Tailoring the Big Alarms
My friend was just fired from her job and called me immediately. We used to work together and she left that position because her direct supervisor was a bully. There were legal courses of action that she could have taken but was in no condition to. I did my best, at the time, to protect her. I knew we just needed to keep her employed until she could find another job. She eventually did and it seemed like a very good opportunity … except it wasn’t.
She was expected to perform a job that she wasn’t hired to do. In fact, she never got to do the job she was hired for. The people she worked with were generally unpleasant and dumped project after project in her lap. She asked for training and she got none. She asked for the job she was hired to do and she got a cryptic response that led nowhere. So, she went to HR to express her dissatisfaction only to receive her walking papers today. Her direct supervisor told her that she didn’t appreciate being thrown under the bus. She got fired for going to HR but she doesn’t have a leg to stand on in proving it for several reasons.
The thing is, I wouldn’t have played my cards that way and I could have told her that her actions would result in this outcome. She had been there less than a year and it wasn’t going to work out in her favour. I would have fought until the bitter end for the old job because in my opinion it made sense and it would have felt to me like the principled thing to do … fight the bully. She was there for 12 years and the old boss, which was a relatively new employee, was breaching Bill 168 and despite only bullying my friend, had angered several of her own employees. I would have just looked for another opportunity if I was dissatisfied at the new workplace. It would be a losing battle over something I hadn’t invested enough of myself to care and they didn’t actually do anything that could be classified as bullying, or as constructive dismissal with the existing reorganizational changes occurring at her latest workplace.
The thing is … I know her. I know her and she was going to do what she was going to do. They wanted to give her two weeks but she wasn’t thinking clearly so I advised her to speak to a lawyer because she’s entitled to more. It was a termination without cause.
I’m big on strategy and despite being passionate in nature, when it comes to business and politics I generally look ahead to how things are going to land after considering the options. Not everyone is like that. My friend is an incredibly hardworking person with a lot of integrity and that’s something I really respect. Unfortunately, she’s impulsive in these situations. We can all be but it’s her MO. I’ve taken a stand when things go against my moral fibre … but with a clear head and understanding that it could mean a pink slip for me. I believe she thought this would work itself out in her favour.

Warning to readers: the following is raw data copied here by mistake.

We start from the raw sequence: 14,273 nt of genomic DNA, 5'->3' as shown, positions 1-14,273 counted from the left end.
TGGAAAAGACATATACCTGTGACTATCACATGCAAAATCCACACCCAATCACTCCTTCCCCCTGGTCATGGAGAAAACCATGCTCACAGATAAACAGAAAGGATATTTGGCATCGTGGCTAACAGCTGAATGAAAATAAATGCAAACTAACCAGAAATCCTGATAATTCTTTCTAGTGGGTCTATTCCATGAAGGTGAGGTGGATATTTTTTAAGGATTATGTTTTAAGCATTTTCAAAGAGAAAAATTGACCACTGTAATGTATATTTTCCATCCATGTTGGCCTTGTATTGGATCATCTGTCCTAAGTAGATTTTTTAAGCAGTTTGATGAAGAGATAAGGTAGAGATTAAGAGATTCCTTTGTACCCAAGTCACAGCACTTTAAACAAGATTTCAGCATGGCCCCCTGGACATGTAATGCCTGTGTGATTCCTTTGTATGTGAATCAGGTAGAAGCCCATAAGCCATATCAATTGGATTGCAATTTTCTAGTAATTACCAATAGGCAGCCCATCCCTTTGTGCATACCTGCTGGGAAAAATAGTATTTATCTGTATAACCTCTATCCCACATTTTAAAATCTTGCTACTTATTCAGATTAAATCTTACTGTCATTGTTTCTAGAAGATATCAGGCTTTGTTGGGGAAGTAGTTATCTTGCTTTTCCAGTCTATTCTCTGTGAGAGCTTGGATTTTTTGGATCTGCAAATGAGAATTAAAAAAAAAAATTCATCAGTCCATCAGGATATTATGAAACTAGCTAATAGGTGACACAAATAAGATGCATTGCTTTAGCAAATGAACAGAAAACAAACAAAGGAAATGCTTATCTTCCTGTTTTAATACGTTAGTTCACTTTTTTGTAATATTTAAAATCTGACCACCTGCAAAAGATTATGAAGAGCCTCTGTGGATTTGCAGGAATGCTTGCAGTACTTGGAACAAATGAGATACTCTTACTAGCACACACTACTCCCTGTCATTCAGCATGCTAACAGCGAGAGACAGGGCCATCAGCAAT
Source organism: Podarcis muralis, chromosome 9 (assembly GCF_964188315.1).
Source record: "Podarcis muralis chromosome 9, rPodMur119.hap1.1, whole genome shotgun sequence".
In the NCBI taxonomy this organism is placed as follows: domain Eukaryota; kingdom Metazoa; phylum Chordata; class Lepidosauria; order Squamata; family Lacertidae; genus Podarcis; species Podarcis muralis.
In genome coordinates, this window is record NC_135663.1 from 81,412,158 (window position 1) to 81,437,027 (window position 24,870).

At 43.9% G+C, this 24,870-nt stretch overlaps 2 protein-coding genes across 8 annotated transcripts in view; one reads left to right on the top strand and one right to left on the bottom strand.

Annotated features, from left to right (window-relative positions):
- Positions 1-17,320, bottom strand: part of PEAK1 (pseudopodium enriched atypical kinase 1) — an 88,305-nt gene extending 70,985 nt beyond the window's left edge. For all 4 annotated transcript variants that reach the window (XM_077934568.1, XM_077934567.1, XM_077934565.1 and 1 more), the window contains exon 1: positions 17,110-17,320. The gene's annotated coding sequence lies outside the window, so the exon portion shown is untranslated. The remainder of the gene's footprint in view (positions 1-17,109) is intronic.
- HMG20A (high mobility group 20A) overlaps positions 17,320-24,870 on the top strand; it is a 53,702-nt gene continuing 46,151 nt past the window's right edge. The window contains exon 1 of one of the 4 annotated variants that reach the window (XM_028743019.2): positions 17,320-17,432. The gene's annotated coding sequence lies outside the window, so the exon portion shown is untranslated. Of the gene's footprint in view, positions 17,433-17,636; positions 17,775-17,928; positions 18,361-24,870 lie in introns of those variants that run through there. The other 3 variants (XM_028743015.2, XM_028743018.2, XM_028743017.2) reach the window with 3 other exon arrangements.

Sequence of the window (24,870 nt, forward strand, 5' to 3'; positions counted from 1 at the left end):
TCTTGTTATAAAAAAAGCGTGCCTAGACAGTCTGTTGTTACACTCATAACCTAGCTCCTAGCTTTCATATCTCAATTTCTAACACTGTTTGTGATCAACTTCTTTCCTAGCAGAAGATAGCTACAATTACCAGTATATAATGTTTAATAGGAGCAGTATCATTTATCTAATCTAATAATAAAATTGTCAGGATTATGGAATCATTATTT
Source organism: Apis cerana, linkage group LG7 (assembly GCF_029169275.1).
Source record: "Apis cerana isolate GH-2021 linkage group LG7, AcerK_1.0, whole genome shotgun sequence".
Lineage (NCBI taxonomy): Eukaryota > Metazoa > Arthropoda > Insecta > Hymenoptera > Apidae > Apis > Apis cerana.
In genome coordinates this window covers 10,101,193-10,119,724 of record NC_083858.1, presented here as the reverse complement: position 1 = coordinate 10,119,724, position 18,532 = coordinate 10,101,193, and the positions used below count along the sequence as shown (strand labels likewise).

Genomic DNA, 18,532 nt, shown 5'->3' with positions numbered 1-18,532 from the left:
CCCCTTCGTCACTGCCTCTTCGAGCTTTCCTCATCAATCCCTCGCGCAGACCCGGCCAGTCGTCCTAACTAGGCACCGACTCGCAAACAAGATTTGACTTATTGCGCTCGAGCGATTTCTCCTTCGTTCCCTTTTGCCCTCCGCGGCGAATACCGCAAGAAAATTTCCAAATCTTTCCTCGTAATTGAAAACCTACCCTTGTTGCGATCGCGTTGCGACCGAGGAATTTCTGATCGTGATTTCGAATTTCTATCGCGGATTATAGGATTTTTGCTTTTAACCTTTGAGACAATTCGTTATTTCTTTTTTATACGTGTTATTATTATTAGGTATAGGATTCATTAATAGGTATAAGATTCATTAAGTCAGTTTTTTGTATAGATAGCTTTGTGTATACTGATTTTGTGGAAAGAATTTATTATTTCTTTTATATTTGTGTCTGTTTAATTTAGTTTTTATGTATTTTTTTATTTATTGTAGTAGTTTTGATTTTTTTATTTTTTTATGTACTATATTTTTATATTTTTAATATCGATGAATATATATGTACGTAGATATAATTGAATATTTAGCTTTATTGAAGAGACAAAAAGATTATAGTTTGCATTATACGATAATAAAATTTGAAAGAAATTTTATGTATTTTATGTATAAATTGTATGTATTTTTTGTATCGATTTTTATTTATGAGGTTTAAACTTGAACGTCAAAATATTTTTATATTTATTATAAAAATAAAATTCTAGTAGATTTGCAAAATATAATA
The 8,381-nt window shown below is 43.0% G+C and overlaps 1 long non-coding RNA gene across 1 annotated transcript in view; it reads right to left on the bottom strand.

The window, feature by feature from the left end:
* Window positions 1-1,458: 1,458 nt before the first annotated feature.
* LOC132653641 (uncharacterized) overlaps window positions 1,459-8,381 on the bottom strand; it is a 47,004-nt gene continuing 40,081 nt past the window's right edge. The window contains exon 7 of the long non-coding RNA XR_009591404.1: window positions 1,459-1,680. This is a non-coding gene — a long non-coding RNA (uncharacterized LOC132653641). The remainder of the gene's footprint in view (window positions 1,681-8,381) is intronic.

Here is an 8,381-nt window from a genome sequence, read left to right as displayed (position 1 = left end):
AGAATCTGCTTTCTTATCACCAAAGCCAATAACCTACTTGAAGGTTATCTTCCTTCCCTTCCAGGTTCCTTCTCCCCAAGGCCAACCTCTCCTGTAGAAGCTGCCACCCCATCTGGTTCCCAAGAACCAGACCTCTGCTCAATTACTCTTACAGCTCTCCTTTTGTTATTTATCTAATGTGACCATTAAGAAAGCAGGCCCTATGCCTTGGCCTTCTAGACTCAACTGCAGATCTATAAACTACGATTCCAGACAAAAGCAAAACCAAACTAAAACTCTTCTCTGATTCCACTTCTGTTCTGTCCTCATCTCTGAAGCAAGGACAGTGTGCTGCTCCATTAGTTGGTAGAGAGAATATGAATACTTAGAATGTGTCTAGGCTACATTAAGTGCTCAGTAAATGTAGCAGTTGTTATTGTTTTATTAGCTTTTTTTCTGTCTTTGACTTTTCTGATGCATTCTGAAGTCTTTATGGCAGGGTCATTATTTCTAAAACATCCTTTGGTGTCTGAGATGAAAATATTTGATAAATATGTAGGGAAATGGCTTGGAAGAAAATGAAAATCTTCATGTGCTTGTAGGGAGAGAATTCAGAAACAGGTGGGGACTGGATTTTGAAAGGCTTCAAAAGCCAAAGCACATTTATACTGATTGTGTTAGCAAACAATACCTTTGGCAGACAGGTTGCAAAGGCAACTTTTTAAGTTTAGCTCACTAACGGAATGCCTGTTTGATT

We’re two very different people and what I’ve come to realize is that it serves no purpose to ask someone to be something they aren’t. Sometimes advice is welcome and sometimes it isn’t … sometimes it’s actually just absolutely pointless. One has to be cognizant of the fact that people are all different and where some want brutally honest advice, others just want someone to be there when things fall apart. It’s wasted energy to approach all friends in exactly the same way because it won’t satisfy or support them, and it also robs us of the opportunity to make the situation about the person in need instead of how we would deal with a matter.
So, I gave her a pep talk, the name of an acquaintance in the placement field in Toronto and told her that she was going to get emotional when she gets off the phone but that by getting the ball rolling she’ll be a heck of a lot more hopeful. I reminded her that movement is survival and she’s a survivor. These were things I knew she could hear … but I couldn’t have stopped her from being let go.
Sometimes we see some real alarms and if it means being blunt to keep our friends safe … that’s what we do. Often, though, the best thing we can do is tailor our support style so it truly comforts our friends … and that may mean waiting until we’re needed. We can’t always fix things but we can be ther to help clean up the wreckage and slap on the bandages. It’s the decent thing to do.